“Interstitial fluid-based glucose readings are a reliable indicator of blood glucose levels
          • The physiological lag in ISF glucose, with respect to changes in blood glucose, is about 5-10 minutes
          • The average lag time of the FreeStyle Libre system is approximately 5 minutes, which is unlikely to impact routine day-to-day treatment decisions"

          They don’t show this information on the US website for some unknown reason. https://www.freestylelibre.com.au/page/faqs/

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          • Robin
            Robin commented
            Editing a comment
            John, I haven't even checked my blood glucose much in the past week, just using the libre....see my above reply to Dr. Brewer.

        • #7
          Another question.....since my insulin is low (2.9) why it is that doctors say that type 2 diabetes is simply an overflow phenomenon that occurs when there is too much glucose in the entire body....and in response to too much glucose in the blood the body secretes even more insulin to overcome this resistance...this forces more glucose into the overflowing cells to keep blood levels normal...this works but the effect is only temporary because it has not addressed the problem of excess sugar: it has only moved the excess from the blood to the cells, making insulin resistance worse. At some point, even with more insulin, the body cannot force any more glucose into the cells. This is all from Dr Jason Fung's book, The Diabetes Code -- So if this is true, my insulin should be very high and it's not. Which confuses me.

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          • #8
            I would suggest checking insulin levels using a glucometer rather than going to the lab. They are convenient and easy to use. At some point, even with more insulin, the body cannot force any more glucose into the cells. This is all from Dr Jason Fung's book, The Diabetes Code -- So if this is true, my insulin should be very high and it's not. Which confuses me.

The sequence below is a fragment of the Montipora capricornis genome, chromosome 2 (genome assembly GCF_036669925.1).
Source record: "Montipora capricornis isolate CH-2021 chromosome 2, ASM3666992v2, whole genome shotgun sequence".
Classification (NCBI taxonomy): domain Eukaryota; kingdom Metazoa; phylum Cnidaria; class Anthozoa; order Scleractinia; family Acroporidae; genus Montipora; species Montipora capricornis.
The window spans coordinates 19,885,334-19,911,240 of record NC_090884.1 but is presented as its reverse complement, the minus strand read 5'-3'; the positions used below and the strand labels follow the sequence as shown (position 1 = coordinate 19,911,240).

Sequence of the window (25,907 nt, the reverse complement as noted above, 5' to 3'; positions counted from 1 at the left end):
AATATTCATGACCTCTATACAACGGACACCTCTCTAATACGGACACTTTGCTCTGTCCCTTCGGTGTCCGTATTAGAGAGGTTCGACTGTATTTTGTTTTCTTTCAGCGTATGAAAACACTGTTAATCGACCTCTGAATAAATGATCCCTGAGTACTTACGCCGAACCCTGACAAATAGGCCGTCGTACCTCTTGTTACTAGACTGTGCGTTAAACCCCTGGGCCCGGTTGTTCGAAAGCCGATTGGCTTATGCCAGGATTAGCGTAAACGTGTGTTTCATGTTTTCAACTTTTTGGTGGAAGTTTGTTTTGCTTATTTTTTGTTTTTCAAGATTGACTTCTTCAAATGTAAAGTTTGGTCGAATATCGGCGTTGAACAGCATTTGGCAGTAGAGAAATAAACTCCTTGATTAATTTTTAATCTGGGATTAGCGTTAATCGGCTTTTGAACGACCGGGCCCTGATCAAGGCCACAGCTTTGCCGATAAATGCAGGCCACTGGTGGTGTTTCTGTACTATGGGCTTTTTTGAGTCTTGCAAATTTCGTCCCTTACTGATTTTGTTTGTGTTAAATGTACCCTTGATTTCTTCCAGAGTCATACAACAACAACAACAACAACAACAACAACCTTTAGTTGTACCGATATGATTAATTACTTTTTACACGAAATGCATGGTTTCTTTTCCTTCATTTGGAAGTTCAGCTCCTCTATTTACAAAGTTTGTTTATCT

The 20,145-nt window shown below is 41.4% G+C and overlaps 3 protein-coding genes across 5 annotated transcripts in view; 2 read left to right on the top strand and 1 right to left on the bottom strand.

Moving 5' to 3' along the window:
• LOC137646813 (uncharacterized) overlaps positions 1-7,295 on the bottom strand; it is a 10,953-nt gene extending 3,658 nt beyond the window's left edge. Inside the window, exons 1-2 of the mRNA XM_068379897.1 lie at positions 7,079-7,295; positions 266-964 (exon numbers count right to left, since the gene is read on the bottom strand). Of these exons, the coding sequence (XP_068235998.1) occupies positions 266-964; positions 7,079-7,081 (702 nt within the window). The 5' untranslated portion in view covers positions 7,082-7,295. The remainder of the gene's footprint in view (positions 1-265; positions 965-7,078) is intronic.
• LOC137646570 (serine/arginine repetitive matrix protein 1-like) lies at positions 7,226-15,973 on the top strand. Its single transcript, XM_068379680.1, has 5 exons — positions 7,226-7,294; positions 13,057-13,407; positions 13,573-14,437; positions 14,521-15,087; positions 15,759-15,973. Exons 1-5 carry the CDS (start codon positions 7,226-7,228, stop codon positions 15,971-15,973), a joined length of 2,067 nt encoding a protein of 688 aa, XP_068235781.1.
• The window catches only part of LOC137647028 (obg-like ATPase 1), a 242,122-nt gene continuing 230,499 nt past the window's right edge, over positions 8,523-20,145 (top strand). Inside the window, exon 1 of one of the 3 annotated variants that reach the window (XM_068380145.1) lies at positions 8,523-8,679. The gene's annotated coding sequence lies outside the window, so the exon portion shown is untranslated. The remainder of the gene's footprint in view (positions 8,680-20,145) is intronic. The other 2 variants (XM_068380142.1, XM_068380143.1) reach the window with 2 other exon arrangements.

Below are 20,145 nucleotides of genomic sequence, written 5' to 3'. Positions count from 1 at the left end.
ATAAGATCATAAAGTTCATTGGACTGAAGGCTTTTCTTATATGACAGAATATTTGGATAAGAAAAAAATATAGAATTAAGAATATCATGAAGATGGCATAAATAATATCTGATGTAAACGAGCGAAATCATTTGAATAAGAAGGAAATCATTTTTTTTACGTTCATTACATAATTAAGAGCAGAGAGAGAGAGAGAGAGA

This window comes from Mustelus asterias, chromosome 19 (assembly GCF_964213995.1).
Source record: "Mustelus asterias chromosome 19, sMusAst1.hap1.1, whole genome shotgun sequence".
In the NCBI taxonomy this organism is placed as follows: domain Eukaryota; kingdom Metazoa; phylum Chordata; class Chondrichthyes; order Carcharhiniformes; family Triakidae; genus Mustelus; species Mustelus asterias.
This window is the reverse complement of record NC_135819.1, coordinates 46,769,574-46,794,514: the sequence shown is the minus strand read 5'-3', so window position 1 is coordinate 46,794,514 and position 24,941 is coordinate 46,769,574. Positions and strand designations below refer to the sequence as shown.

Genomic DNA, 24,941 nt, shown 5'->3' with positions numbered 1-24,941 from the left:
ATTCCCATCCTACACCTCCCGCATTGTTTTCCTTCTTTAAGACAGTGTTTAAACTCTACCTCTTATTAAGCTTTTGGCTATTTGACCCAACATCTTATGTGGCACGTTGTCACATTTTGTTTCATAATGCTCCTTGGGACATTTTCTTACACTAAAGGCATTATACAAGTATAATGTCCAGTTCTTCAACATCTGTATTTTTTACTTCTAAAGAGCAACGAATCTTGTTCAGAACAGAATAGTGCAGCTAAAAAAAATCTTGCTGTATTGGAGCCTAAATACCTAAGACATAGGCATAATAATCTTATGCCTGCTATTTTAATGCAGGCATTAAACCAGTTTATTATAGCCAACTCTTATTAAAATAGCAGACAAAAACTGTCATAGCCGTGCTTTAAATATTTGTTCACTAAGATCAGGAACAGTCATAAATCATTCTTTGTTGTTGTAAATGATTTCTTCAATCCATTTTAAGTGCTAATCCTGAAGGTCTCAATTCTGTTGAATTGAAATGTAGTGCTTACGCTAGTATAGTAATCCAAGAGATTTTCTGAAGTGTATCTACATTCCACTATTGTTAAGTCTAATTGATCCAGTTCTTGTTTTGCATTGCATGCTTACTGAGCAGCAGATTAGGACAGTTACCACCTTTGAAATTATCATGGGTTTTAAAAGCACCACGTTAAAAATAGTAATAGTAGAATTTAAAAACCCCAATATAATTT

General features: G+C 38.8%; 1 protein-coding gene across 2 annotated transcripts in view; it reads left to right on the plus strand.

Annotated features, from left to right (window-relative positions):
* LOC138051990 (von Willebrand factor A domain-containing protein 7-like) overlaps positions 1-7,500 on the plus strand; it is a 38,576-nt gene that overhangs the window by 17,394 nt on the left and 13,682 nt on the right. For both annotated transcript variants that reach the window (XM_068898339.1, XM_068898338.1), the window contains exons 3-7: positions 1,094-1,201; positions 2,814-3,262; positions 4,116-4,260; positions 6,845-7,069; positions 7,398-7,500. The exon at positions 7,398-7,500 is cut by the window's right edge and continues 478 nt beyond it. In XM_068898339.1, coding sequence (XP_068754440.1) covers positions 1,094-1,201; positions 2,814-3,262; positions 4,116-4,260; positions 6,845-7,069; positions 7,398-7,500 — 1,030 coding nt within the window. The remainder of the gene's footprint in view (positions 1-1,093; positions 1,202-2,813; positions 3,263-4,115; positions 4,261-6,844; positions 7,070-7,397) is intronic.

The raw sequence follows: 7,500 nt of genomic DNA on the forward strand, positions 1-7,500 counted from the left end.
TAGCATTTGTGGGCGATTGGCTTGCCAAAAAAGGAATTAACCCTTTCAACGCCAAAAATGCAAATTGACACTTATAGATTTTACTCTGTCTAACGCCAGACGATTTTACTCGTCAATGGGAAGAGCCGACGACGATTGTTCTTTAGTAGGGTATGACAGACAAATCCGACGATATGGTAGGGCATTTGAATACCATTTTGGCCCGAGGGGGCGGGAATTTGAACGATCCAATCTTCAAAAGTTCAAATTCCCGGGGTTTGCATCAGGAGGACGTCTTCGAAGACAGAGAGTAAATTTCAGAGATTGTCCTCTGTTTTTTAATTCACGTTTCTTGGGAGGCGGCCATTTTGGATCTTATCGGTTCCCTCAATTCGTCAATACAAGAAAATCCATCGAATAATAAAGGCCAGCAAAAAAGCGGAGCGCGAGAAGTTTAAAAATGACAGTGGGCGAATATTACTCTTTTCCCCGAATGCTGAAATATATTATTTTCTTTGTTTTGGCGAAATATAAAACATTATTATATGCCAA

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            • #9
              Unfortunately you can't check insulin at home using a glucometer. It takes specialized lab equipment to measure insulin. Hopefully somebody will invent a way to do this as a home test as it would be very useful.
              As to why you can have normal insulin levels and still have problems with disposing of large amounts of glucose, I think that there is a difference between our underlying glucose metabolism and our current/recent lifestyle typically as measured by fasting blood glucose or A1C levels.
              As we age, I get the feeling that eventually our pancreas and glucose metabolism become inherently less able to deal with relatively large amounts of glucose. In addition the mitochondria in our cells start to become less efficient, and that in itself causes insulin resistance. There is a permanent amount of insulin resistance that we cannot diet, exercise or fast away. I can't point to a study, and I don't know if any researchers even care to try to study this aspect of aging, but it sure seems a likely reason. I thought that a five day fast would fundamentally re-set my insulin resistance to a degree. Multiple 3-5 day fasts did not. I could have low insulin afterwards, but the underlying glucose metabolism always reset to the same insulin resistance. Perhaps a younger person could experience a significant enough lowering in their insulin resistance given the same fasting scenario, but with age epigenetic changes and wear-and-tear on the body parts just make it less likely.
              We have to deal with that growing insulin resistance as best we can using diet and exercise.
              Last edited by Tom; 05-01-2019, 11:33 PM.

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              • #10
                So what is only option? Metformin ?

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                • #11
                  I think that metformin in combination with a healthy diet and exercise give us the best outcome. I know of people who started on metformin without changing their lifestyle, blew threw whatever positive effects it could have and eventually went on to become insulin-injecting diabetics.
                  Last edited by Tom; 05-02-2019, 07:23 AM.

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                  • #12
                    Yeah I'm trying to avoid it only because it drops my glucose too much.

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                    • #13
                      What about TRF = Time restricted feeding?

                      https://onlinelibrary.wiley.com/doi/...1002/oby.22449

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                      • #14
                        I have been doing that literally my whole life.